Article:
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Abstract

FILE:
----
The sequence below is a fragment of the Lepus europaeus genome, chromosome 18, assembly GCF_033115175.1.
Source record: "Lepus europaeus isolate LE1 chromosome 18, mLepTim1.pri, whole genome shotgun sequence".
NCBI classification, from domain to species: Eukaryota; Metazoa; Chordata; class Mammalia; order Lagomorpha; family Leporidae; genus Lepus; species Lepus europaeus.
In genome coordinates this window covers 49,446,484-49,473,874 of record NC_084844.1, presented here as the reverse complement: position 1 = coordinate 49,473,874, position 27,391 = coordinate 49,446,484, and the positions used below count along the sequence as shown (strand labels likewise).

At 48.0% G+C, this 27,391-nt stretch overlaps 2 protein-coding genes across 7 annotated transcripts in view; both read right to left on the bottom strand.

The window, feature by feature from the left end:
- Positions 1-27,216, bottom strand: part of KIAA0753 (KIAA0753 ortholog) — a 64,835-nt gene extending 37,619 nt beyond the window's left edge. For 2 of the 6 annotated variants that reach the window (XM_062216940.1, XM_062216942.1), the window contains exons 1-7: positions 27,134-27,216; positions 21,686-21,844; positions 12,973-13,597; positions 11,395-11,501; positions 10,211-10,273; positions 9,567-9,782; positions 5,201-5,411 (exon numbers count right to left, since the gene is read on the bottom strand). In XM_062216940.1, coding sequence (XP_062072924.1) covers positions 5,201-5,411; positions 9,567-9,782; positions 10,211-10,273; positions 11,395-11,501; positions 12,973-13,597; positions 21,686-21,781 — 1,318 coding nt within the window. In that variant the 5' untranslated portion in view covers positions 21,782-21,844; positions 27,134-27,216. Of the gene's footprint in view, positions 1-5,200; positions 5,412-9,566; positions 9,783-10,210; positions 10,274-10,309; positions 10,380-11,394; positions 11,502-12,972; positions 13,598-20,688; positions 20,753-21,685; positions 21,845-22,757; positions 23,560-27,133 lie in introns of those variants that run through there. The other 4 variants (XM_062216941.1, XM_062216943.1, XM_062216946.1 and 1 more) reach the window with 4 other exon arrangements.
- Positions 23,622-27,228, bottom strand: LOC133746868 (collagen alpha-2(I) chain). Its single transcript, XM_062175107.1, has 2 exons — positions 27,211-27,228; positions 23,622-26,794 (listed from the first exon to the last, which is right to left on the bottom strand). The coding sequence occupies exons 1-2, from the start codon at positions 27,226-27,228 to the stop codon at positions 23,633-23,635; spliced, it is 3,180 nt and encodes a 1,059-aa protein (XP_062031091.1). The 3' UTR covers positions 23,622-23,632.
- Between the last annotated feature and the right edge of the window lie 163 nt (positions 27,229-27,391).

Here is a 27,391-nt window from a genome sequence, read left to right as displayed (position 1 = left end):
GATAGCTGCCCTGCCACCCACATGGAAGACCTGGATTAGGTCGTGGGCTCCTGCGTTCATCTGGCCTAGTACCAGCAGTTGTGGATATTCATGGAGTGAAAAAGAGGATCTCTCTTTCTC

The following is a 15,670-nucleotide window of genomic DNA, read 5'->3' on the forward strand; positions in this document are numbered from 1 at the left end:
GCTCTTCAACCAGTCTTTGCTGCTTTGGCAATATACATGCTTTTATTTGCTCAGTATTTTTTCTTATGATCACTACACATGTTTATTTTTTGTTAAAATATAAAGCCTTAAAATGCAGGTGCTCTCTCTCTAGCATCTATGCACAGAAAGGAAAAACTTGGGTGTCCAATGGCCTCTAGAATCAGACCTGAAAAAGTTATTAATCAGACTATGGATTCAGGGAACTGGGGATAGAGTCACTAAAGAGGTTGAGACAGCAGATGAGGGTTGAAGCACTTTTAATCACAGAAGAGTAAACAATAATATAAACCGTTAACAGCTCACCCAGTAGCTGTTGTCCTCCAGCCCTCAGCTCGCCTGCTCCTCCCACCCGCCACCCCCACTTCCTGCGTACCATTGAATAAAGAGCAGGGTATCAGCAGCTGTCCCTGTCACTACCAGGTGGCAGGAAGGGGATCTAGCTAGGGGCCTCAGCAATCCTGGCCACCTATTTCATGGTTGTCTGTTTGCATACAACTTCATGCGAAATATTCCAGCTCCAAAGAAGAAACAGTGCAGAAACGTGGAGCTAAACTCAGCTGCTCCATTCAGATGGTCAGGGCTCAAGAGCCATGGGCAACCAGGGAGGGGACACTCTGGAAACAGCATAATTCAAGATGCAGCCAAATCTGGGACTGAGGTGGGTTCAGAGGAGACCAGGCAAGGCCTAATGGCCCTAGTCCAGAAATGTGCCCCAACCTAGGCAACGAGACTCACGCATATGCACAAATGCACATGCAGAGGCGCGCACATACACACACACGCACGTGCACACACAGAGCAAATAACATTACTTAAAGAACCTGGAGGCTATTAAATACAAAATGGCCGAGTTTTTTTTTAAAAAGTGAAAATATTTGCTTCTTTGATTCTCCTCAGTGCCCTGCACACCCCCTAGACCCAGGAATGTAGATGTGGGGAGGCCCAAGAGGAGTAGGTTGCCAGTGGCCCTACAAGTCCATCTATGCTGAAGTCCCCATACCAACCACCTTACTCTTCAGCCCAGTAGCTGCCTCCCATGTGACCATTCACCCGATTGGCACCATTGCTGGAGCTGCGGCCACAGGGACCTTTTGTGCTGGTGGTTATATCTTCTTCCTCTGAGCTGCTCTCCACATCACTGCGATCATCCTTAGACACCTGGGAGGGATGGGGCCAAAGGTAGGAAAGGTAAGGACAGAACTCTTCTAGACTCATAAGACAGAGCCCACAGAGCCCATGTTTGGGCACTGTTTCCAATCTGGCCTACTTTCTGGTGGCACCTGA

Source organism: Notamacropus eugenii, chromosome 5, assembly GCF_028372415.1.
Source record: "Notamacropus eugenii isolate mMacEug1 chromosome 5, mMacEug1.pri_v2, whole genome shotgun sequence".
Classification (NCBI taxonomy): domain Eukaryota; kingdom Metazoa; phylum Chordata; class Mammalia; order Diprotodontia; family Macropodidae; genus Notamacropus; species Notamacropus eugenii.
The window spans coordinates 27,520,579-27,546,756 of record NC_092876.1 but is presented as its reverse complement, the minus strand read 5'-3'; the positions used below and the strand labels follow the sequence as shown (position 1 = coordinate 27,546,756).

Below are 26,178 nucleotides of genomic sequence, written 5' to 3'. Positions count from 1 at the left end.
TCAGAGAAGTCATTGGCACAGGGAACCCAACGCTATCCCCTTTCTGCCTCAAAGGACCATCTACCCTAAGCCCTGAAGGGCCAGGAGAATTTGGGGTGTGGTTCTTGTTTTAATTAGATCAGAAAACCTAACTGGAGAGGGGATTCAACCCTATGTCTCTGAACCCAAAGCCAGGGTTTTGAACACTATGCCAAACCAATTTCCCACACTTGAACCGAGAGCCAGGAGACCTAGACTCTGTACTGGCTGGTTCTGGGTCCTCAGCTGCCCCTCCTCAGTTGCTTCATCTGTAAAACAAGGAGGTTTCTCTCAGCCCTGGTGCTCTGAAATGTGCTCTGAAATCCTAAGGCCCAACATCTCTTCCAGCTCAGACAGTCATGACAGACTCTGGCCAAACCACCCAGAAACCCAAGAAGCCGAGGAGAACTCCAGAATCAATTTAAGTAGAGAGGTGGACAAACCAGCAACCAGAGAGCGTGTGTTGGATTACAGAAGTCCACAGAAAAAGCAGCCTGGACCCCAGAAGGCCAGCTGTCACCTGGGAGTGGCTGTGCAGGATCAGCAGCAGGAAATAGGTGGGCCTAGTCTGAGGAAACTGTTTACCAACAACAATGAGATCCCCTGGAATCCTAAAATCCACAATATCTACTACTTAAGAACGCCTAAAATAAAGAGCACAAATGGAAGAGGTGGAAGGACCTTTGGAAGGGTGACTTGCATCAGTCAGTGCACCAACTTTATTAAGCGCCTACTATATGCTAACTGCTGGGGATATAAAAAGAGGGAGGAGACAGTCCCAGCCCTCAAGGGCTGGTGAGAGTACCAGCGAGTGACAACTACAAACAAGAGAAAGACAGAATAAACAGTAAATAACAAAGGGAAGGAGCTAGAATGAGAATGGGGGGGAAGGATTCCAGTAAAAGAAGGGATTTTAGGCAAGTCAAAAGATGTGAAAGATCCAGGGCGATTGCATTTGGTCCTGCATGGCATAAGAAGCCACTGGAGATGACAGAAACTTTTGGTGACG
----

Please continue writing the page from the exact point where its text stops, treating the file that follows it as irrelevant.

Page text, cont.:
The notion of dependence figures prominently in recent discussions of non-eliminative mathematical structuralism. Structuralists often argue that mathematical objects from one and the same structure depend on one another and on the structure to which they belong. Their opponents often argue that there cannot be any such dependence. I first show that the structuralists' claims about dependence are more important to their view than is generally recognized. Then I defend a compromise view concerning the dependence relations between mathematical objects, according to which the structuralists are right about some mathematical objects but wrong about others. I end with some remarks about the crucial notion of dependence.